What You Need to Know: The 58th edition of the Carnegie International, the longest-running presentation of international art in North America, opened last month in at the Carnegie Museum of Art in Pittsburgh and will run through April 2, 2023. Titled “Is it morning for you yet?”, the exhibition brings recent works and new commissions by contemporary artists together with historical pieces from the museum’s collection, international institutions, and artist estates. The exhibition seeks to chart the geopolitical impact of the United States from 1945 through today in an effort to identify, demarcate, and interrogate the ways in which this force has been felt, from a global perspective down to a highly localized one. The title of the exhibition is drawn from the customary Mayan Kaqchikel salutation “is it morning for you yet?”—as opposed to simply “good morning”—which recognizes that along with differing internal clocks, people’s lives and experiences can vary drastically: when it’s morning for some, it might still be night for others.
Why We Like It: With works from over 100 artists, collectives, and estates from around the world—including recognized names like Claes Oldenburg and Felix Gonzalez-Torres, as well as artists who have never exhibited in the United States before—the range of perspectives and ideas presented in the 58th Carnegie International is truly awe-inspiring. Melike Kara’s weaving (2022), for instance, is a massive wall installation comprised of photographs depicting facets of her native Kurdish culture in the diaspora. Thu Van Tran, a Vietnamese immigrant living in Paris contributes a massive, central atrium installation Colors of Grey (2022), which references “Rainbow Herbicides” that were used in the Vietnam War. Elsewhere, Anh Trần’s paintings employ multiple techniques to engage with discourses around non-Western versus Western practices—just a few examples of the dynamic and ingenious ways that artists have approached the overarching theme. Alongside the visual program, the Carnegie International is hosting “Refractions,” a series of conversations between artists and collectives and audiences.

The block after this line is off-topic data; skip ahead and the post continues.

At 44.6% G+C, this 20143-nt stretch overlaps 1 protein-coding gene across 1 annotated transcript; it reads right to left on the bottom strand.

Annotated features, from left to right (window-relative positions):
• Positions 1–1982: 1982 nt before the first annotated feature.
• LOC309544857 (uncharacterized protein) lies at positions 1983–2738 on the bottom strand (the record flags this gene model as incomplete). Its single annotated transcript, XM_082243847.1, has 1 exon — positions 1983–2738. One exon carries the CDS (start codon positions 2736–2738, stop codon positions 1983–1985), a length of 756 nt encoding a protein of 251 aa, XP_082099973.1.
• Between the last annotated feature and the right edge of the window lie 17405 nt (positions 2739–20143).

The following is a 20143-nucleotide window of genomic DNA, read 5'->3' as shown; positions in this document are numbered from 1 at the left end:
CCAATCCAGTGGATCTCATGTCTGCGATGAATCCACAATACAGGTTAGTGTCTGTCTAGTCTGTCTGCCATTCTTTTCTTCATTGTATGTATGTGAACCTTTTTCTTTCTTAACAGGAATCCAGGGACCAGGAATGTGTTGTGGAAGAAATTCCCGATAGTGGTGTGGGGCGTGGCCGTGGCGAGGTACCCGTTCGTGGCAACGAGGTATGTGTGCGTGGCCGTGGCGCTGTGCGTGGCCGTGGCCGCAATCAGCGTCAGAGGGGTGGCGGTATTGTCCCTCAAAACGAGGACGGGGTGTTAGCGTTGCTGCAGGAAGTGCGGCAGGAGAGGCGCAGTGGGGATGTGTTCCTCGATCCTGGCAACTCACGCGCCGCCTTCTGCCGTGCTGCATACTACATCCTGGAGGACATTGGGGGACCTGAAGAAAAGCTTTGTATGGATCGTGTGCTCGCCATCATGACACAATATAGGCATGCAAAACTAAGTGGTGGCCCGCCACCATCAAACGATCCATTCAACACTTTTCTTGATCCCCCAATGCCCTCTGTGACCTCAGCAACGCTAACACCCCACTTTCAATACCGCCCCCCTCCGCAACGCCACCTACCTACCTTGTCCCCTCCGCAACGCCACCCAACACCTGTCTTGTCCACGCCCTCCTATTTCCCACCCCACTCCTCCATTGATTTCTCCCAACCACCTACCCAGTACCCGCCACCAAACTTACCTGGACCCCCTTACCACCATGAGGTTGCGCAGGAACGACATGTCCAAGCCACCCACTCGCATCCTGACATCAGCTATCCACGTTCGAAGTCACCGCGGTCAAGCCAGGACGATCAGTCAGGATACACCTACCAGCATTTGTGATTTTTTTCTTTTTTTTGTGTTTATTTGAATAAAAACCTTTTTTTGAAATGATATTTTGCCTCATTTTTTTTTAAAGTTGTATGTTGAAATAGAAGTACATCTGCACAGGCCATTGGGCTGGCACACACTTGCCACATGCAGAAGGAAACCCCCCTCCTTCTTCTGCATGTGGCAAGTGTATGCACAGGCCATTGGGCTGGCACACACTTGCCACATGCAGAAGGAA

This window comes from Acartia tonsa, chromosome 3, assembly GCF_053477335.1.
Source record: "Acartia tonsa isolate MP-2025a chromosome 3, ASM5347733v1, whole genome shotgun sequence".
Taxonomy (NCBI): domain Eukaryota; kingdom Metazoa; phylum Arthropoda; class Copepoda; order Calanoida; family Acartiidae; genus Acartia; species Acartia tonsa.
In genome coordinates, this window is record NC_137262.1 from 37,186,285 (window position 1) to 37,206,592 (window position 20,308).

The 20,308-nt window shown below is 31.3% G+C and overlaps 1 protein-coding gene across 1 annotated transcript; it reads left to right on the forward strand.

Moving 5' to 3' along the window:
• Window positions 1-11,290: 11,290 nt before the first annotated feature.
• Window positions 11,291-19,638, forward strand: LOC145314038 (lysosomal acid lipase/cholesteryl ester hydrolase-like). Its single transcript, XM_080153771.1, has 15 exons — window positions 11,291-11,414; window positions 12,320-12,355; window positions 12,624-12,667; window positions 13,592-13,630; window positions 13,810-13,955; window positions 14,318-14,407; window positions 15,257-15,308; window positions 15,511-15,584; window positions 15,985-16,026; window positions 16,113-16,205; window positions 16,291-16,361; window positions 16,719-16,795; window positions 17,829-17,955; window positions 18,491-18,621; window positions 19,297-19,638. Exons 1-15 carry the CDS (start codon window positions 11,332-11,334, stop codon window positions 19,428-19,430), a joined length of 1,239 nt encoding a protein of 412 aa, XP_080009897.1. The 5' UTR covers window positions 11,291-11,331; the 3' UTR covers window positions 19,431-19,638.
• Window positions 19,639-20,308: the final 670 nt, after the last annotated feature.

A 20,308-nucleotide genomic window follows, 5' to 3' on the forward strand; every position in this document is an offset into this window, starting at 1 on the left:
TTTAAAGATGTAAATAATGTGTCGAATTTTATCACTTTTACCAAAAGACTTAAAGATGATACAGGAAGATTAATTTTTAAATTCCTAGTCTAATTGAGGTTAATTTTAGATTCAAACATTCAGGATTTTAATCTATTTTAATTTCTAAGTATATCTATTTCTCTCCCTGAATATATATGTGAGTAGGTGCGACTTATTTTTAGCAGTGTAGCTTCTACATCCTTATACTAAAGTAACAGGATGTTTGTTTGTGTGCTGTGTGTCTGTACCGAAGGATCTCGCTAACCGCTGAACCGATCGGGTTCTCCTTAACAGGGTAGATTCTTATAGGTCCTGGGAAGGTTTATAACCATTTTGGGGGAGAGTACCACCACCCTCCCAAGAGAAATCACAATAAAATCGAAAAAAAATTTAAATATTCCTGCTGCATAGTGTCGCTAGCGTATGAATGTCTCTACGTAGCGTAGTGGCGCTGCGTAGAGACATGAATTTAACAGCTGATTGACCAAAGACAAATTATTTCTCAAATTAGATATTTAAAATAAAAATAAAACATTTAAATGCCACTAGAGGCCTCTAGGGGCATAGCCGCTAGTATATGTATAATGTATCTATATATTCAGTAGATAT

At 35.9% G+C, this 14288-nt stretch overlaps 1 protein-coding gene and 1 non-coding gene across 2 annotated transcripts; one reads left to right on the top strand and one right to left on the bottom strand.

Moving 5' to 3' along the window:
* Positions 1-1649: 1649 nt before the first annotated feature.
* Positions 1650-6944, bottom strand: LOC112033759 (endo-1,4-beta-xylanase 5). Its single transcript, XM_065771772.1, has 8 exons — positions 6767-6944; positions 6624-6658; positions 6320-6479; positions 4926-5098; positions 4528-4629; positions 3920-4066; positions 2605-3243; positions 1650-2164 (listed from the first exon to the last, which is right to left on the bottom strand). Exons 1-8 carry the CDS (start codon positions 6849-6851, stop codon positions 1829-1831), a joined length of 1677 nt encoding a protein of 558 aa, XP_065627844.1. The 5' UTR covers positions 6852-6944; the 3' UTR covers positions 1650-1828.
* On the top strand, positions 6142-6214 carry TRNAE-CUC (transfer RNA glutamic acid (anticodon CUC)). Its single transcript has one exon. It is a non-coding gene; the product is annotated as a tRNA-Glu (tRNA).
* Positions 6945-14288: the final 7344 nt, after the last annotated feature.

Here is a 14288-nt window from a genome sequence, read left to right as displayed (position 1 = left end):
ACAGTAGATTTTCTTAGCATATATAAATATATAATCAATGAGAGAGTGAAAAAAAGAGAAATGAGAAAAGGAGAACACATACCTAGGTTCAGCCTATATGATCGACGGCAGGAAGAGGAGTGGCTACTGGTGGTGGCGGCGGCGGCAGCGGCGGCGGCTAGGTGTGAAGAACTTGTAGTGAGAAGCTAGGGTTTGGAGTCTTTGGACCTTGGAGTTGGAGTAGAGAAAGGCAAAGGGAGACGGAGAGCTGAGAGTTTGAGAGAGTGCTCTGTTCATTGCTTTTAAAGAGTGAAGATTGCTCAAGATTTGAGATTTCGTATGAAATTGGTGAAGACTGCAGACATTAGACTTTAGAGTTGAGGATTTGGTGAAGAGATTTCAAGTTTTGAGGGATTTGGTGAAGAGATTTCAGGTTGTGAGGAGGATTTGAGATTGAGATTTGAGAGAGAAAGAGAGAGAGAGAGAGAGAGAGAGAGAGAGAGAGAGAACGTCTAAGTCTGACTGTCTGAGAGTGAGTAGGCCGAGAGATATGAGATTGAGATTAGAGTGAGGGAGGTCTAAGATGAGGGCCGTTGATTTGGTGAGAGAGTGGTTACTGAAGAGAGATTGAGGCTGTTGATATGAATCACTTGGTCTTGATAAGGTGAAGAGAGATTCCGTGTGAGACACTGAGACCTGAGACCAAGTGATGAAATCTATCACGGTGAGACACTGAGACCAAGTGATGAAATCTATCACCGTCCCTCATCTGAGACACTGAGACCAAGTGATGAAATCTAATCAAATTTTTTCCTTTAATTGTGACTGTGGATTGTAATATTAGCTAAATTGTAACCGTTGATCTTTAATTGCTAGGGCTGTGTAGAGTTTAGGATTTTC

According to the Curator: “Our hope was to create an exhibition that speaks to common entanglements, desires, and shared experiences through divergent aesthetic currents and artistic practices. The 58th Carnegie International brings together an ensemble of erratic, cunning, unruly, disobedient, undisciplined, and intractable attitudes, and gestures that overwhelm the ambition of any one organizational intent. We are grateful to all the artists and contributors for sharing their art, time, and thoughts with us, and look forward to finally welcoming visitors to experience this exhibition.” —Sohrab Mohebbi, the Kathe and Jim Patrinos Curator of the 58th Carnegie International
See inside the 58th Carnegie International below.